COVID-19 antiviral treatment arrives in Nova Scotia

·3 min read
Pfizer's COVID-19 pill is seen manufactured in Ascoli, Italy, in this handout photo on Nov. 16, 2021.  (Pfizer/Reuters - image credit)
Pfizer's COVID-19 pill is seen manufactured in Ascoli, Italy, in this handout photo on Nov. 16, 2021. (Pfizer/Reuters - image credit)

Nova Scotia says 900 treatment packages of the COVID-19 antiviral drug have landed in the province, but plans for prescribing Paxlovid are still being finalized.

The Health and Wellness Department said it is working to make the supply available "as soon as possible," and details about the distribution of Pfizer's Paxlovid are still being worked out with stakeholders including Nova Scotia Health.

Earlier this week, Health Canada approved the oral antiviral treatment designed to help the body fight off the virus, reduce symptoms from an infection and shorten the period of illness.

Dr. Lisa Barrett, who treats COVID-19 patients and will prescribe the therapeutic once it starts rolling out, said a plan for distribution could take another few weeks.

But she said the first 900 treatment packages will help 900 people. The drug is taken twice a day for five days.

CBC
CBC

It will be made available to the most vulnerable, including those who are not fully vaccinated for one reason or another and people over the age of 50 who have a risk factor such as being a transplant or cancer patient.

"We're hoping that it's going to make a difference for the most vulnerable people," said Barrett in an interview on Thursday.

"This is for people at the highest risk of disease and we don't want them to have to shield anymore at home."

Barrett noted the medication is designed to reduce hospitalization and death. The hope is that it will help alleviate pressures on the health-care system, she said.

Recognizing the limitations

She also said the fact that the drug is only trickling into the province at this point does not concern her because it was studied on unvaccinated people who were at high risk with the Delta variant.

"It's not clear yet if there is as much of a benefit to preventing hospitalization and death in people who are partly vaccinated, but not fully, against Omicron," said Barrett.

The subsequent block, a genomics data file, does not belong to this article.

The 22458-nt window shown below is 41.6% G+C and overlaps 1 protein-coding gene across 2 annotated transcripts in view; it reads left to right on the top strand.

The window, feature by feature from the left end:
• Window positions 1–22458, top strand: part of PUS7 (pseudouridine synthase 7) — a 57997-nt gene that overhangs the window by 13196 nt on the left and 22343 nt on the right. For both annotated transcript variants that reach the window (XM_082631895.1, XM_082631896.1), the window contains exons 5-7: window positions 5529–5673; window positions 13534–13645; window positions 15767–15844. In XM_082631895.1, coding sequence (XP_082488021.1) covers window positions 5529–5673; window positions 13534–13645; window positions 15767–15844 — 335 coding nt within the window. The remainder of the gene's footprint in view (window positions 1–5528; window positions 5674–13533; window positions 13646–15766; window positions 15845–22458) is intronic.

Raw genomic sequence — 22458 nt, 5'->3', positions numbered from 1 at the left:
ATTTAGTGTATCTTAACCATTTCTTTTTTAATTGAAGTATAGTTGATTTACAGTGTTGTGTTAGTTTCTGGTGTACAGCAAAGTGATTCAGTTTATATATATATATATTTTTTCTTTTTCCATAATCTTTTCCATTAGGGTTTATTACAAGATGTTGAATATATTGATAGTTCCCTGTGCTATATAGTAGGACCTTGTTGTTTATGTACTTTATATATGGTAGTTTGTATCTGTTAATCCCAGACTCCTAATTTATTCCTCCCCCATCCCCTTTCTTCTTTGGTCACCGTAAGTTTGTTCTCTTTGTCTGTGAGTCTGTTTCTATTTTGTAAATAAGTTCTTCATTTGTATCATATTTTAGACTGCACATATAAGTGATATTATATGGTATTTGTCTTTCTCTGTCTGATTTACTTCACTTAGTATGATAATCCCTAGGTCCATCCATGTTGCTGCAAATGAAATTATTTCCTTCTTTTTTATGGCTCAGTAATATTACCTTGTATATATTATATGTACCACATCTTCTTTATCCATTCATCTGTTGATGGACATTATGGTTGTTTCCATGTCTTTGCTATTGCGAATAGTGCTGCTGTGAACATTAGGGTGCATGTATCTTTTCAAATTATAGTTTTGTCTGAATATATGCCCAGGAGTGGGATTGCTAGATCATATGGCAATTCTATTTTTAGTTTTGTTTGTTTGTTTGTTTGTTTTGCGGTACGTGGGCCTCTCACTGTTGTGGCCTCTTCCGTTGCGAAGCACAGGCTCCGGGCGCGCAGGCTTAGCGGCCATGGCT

"I want people to be aware we're not completely devastated that we don't have hundreds of thousands of doses of this because we think it's helpful but not for the whole population.

"It's good to recognize the limitations of the data and where we sit right now."

Barrett said those in the vulnerable population group should be tested as soon as possible if they have symptoms and report any positive results to Public Health and their doctor.

Doctors will be able to refer their patients to receive the drug. Those referrals will be reviewed and the patient will be contacted about how to receive the treatment.

She said outbreaks in hospitals and long-term care homes will also be monitored as a way of identifying people at risk who may need the treatment.

Recent approval of drug 'great news'

On Monday, Canada's Chief Public Health Officer Dr. Theresa Tam said Health Canada's approval was "great news" because Paxlovid could drive down severe outcomes in the current wave and beyond.

Paxlovid combines a new drug developed by Pfizer called nirmatrelvir with an existing antiretroviral drug named ritonavir, a low-dose HIV drug that helps nirmatrelvir remain active in the body longer.

After months of clinical trials, Pfizer reported in November that Paxlovid reduced the risk of hospitalization or death by 89 per cent compared to a placebo in non-hospitalized high-risk adults with COVID-19.

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